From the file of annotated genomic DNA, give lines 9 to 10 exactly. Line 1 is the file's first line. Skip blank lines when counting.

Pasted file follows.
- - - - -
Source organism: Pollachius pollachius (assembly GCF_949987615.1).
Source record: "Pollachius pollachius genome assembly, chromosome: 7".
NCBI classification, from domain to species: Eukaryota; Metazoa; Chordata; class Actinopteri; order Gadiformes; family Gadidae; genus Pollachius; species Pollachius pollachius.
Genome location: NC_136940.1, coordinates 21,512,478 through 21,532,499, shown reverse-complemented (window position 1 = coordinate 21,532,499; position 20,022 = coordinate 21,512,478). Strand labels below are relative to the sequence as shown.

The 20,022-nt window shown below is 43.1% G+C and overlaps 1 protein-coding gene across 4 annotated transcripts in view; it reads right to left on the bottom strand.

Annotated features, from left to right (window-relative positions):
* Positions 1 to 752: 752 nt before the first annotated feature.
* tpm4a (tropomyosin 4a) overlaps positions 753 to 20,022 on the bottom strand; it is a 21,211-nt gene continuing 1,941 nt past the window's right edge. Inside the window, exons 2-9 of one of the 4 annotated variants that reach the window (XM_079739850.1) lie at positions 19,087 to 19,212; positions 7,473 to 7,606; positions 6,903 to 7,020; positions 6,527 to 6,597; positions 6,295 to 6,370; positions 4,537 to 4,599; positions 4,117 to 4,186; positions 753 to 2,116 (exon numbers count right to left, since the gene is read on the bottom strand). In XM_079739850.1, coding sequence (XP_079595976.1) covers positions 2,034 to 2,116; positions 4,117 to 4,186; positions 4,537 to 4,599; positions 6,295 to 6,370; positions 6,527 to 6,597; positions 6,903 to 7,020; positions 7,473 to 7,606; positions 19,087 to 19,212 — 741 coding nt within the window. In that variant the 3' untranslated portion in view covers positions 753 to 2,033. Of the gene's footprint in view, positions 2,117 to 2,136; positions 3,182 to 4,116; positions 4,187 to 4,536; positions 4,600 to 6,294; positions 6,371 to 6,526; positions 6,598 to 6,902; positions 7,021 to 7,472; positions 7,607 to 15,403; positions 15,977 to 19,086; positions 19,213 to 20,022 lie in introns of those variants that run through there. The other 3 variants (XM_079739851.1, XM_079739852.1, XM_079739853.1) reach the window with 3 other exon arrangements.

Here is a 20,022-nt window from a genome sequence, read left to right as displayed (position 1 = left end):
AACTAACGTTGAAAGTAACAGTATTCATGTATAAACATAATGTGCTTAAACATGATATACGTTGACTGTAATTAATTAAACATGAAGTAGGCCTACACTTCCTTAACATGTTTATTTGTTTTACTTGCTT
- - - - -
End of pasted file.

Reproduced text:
Here is a 20,022-nt window from a genome sequence, read left to right as displayed (position 1 = left end):
AACTAACGTTGAAAGTAACAGTATTCATGTATAAACATAATGTGCTTAAACATGATATACGTTGACTGTAATTAATTAAACATGAAGTAGGCCTACACTTCCTTAACATGTTTATTTGTTTTACTTGCTT